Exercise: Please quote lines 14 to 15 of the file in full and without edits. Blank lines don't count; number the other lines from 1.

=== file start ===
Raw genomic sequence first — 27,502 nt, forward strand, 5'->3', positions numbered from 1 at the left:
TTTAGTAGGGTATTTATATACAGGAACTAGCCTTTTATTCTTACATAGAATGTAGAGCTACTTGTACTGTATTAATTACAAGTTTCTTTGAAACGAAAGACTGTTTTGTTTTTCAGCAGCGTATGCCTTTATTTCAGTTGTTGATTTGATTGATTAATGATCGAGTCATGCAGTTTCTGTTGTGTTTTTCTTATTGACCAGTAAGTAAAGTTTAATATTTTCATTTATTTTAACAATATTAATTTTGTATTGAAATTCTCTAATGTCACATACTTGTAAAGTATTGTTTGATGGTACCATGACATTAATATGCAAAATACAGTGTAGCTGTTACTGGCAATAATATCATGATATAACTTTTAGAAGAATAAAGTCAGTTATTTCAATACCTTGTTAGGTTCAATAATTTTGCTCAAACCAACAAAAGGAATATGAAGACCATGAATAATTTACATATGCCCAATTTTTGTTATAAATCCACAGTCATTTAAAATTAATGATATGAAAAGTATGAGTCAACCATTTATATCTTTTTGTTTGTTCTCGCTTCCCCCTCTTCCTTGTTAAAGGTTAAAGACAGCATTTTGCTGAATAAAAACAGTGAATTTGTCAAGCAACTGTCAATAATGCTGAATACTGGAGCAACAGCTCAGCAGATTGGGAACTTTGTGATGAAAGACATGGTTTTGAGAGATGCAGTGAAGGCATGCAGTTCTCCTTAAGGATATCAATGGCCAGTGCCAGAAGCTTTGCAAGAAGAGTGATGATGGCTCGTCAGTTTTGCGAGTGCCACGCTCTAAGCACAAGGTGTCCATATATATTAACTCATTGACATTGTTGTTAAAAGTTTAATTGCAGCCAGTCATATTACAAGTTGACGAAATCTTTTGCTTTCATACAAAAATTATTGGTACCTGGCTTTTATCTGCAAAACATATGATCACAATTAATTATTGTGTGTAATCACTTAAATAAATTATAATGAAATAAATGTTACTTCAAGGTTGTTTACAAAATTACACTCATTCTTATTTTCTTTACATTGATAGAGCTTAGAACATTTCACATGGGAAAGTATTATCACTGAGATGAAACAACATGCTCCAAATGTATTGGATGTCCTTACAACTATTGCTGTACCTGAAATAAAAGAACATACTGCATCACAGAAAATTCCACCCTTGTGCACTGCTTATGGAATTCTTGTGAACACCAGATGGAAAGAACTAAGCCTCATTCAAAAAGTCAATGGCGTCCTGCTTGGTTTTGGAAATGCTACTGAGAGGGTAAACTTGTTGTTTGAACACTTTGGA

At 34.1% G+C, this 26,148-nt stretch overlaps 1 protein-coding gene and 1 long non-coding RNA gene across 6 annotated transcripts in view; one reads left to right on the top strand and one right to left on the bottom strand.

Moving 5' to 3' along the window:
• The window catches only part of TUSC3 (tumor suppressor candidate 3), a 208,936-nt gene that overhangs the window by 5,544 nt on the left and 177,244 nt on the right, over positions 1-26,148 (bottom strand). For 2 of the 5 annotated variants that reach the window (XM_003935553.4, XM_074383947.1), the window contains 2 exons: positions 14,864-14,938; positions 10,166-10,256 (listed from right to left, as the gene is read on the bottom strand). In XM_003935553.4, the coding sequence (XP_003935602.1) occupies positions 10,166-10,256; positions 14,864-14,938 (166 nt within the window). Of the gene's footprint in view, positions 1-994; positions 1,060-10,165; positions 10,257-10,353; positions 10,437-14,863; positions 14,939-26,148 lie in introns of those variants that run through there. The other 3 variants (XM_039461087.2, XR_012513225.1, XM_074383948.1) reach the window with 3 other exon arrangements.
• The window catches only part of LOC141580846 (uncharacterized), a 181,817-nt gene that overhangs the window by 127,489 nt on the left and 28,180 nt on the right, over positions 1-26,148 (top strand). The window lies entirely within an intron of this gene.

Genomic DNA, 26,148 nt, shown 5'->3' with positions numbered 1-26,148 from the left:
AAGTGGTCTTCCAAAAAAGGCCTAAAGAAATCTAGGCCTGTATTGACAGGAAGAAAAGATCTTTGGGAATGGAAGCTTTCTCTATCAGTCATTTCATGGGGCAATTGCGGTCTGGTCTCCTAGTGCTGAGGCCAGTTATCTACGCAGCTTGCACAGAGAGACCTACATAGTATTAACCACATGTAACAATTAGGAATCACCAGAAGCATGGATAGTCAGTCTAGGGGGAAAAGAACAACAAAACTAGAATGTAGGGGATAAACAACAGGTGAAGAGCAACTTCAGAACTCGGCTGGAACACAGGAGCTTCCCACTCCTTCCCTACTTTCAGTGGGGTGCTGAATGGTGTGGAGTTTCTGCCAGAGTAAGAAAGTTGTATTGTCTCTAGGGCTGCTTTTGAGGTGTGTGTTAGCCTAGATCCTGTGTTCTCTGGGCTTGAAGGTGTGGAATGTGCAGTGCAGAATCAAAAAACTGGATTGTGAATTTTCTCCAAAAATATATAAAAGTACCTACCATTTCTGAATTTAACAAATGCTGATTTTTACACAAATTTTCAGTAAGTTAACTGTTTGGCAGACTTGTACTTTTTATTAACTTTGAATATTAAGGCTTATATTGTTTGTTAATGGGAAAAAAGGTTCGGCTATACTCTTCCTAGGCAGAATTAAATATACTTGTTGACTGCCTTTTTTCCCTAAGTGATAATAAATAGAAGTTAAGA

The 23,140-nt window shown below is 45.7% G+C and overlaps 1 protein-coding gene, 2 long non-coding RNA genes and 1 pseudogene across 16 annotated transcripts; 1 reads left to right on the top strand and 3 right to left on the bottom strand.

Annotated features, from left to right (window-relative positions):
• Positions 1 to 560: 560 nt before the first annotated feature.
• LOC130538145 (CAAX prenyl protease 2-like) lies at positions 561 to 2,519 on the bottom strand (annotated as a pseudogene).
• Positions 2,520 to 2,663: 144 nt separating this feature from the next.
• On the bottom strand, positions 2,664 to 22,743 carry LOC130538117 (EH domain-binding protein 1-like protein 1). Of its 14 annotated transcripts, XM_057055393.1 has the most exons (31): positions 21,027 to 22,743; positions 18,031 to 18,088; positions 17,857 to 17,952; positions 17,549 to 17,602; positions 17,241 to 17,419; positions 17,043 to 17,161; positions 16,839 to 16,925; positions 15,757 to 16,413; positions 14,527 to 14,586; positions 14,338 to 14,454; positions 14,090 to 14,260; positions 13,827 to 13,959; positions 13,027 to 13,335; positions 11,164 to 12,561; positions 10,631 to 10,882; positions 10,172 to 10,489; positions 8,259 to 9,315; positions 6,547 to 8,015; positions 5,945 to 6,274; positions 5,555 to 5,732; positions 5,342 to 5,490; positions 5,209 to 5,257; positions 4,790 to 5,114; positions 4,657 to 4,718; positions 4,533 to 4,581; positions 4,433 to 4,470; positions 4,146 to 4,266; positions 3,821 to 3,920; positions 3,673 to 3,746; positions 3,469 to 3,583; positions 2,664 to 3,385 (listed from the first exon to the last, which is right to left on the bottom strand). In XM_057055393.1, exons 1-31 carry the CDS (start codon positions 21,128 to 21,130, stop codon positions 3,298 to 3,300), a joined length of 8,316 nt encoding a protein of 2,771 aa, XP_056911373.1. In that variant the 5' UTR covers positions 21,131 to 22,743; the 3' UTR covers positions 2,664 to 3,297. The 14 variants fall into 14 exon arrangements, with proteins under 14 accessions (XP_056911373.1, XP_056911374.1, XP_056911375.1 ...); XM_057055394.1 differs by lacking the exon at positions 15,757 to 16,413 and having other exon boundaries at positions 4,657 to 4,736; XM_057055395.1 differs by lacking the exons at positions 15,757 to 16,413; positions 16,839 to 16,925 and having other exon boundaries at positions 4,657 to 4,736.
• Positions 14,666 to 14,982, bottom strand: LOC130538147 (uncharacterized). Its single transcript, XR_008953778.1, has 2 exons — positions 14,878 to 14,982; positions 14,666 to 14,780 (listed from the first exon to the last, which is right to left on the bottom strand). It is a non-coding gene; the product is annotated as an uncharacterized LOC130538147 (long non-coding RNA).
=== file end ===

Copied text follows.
• On the bottom strand, positions 2,664 to 22,743 carry LOC130538117 (EH domain-binding protein 1-like protein 1). Of its 14 annotated transcripts, XM_057055393.1 has the most exons (31): positions 21,027 to 22,743; positions 18,031 to 18,088; positions 17,857 to 17,952; positions 17,549 to 17,602; positions 17,241 to 17,419; positions 17,043 to 17,161; positions 16,839 to 16,925; positions 15,757 to 16,413; positions 14,527 to 14,586; positions 14,338 to 14,454; positions 14,090 to 14,260; positions 13,827 to 13,959; positions 13,027 to 13,335; positions 11,164 to 12,561; positions 10,631 to 10,882; positions 10,172 to 10,489; positions 8,259 to 9,315; positions 6,547 to 8,015; positions 5,945 to 6,274; positions 5,555 to 5,732; positions 5,342 to 5,490; positions 5,209 to 5,257; positions 4,790 to 5,114; positions 4,657 to 4,718; positions 4,533 to 4,581; positions 4,433 to 4,470; positions 4,146 to 4,266; positions 3,821 to 3,920; positions 3,673 to 3,746; positions 3,469 to 3,583; positions 2,664 to 3,385 (listed from the first exon to the last, which is right to left on the bottom strand). In XM_057055393.1, exons 1-31 carry the CDS (start codon positions 21,128 to 21,130, stop codon positions 3,298 to 3,300), a joined length of 8,316 nt encoding a protein of 2,771 aa, XP_056911373.1. In that variant the 5' UTR covers positions 21,131 to 22,743; the 3' UTR covers positions 2,664 to 3,297. The 14 variants fall into 14 exon arrangements, with proteins under 14 accessions (XP_056911373.1, XP_056911374.1, XP_056911375.1 ...); XM_057055394.1 differs by lacking the exon at positions 15,757 to 16,413 and having other exon boundaries at positions 4,657 to 4,736; XM_057055395.1 differs by lacking the exons at positions 15,757 to 16,413; positions 16,839 to 16,925 and having other exon boundaries at positions 4,657 to 4,736.
• Positions 14,666 to 14,982, bottom strand: LOC130538147 (uncharacterized). Its single transcript, XR_008953778.1, has 2 exons — positions 14,878 to 14,982; positions 14,666 to 14,780 (listed from the first exon to the last, which is right to left on the bottom strand). It is a non-coding gene; the product is annotated as an uncharacterized LOC130538147 (long non-coding RNA).